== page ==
As with anything in life there have been interesting challenges and some difficulties since the concepts creation.  Living in a “dry county” has been a “huge difficulty”.  The partners believed in the beginning the “dry county” was a “good opportunity because we thought we’ll be one of the only bars, it will be busy, which it is; however, the mayor is very anti-alcohol and he has made it his mission in life to close every bar that opens.   In order for us to operate here we pay $2000/month to the city.  Patrons pay 28% sales tax on liquor and 26% sales tax for beer and 6% regular sales tax.  People are still paying it because we don’t live in the prohibition days anymore”!

“People have moved here from all over and are accustomed to going to their local convenience, grocery, and liquor stores to buy beer.  Here they have to drive elsewhere and this county loses tax money” it could use.  The administration has “tried to make it a punishment to buy or sell alcohol here, as a deterrent.  It doesn’t work, it just makes it harder for us because we have to drive down to Tontitown to get our liquor and we had to buy a big truck, we bought a big Dodge Ram charger which sucks up the gas, something like 12 mpg” it’s a big hassle!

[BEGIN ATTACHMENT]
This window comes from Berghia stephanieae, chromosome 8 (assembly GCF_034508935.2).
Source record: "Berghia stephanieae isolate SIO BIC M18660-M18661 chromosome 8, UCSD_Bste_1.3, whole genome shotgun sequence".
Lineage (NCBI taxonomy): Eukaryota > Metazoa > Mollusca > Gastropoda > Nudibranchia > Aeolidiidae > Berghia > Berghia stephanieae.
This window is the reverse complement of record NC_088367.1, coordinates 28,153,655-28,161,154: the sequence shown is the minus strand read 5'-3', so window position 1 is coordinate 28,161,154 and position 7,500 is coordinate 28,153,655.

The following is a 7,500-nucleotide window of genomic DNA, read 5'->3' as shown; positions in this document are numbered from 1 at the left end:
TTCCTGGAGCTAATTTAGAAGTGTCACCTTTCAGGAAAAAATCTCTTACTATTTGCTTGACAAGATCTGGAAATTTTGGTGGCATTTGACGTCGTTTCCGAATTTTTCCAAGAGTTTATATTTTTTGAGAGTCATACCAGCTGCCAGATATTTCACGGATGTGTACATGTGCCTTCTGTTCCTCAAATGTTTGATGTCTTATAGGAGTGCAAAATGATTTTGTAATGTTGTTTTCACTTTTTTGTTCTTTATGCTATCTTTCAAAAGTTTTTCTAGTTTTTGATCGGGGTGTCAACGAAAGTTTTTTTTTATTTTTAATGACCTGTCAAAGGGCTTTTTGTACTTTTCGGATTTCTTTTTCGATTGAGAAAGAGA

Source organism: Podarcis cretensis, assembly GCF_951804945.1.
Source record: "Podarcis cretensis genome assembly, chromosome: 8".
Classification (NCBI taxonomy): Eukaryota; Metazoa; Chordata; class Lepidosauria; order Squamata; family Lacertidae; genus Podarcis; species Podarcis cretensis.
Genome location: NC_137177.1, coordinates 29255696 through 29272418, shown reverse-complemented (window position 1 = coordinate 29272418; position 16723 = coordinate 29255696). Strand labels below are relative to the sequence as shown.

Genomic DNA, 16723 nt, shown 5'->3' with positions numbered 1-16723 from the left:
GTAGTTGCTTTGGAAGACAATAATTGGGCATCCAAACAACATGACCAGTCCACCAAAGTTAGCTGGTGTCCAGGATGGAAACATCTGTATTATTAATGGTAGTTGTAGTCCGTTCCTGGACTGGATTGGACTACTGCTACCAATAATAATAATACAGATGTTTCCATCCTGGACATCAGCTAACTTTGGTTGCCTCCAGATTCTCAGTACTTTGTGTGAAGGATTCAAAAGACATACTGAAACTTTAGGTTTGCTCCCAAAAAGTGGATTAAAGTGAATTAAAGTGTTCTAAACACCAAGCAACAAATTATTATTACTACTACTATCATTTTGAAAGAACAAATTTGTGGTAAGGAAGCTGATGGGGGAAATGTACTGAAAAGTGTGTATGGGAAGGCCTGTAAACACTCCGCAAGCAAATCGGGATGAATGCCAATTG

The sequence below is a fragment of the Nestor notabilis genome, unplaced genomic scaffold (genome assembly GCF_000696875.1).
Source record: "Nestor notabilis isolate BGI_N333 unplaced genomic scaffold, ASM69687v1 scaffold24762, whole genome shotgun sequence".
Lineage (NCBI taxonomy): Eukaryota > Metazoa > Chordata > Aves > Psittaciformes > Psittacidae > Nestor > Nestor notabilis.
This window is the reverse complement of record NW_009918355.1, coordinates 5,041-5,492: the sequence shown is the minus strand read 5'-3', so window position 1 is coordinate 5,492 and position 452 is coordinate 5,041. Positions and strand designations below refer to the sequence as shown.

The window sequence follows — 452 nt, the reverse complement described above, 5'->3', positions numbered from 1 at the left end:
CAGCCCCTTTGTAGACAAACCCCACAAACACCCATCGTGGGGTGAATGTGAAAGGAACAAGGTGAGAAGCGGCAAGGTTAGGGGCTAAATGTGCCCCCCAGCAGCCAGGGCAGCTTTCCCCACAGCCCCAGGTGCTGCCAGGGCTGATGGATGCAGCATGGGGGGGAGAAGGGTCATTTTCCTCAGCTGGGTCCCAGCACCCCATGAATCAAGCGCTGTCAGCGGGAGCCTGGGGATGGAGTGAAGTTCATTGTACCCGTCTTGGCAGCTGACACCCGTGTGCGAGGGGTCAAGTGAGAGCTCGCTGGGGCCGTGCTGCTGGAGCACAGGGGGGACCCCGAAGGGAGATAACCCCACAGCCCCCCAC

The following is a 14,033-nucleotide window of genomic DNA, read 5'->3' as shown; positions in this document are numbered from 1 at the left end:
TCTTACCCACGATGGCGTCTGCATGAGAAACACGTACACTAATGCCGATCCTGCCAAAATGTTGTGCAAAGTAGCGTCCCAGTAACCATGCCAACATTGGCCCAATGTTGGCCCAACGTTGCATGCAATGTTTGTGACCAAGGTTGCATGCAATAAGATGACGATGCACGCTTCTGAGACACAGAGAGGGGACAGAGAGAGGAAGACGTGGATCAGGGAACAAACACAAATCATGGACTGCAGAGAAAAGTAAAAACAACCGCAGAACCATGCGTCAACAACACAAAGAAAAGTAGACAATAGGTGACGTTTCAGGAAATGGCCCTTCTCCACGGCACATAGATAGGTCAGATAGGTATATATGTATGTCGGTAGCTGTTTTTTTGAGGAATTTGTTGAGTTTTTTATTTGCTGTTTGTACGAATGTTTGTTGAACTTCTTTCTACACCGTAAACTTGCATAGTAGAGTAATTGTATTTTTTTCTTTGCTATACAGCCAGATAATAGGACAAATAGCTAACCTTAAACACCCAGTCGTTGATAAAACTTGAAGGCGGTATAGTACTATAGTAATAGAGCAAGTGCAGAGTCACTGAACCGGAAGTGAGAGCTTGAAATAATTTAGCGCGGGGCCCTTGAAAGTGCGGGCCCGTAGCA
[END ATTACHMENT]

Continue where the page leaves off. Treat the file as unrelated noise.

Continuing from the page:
Deterring the sale or purchase of alcohol is one thing, police harassment is quite another.  When law enforcement officials enter an establishment like Boomer’s Time Out with the express purpose of making consumers uncomfortable enough to leave, that is crossing a line.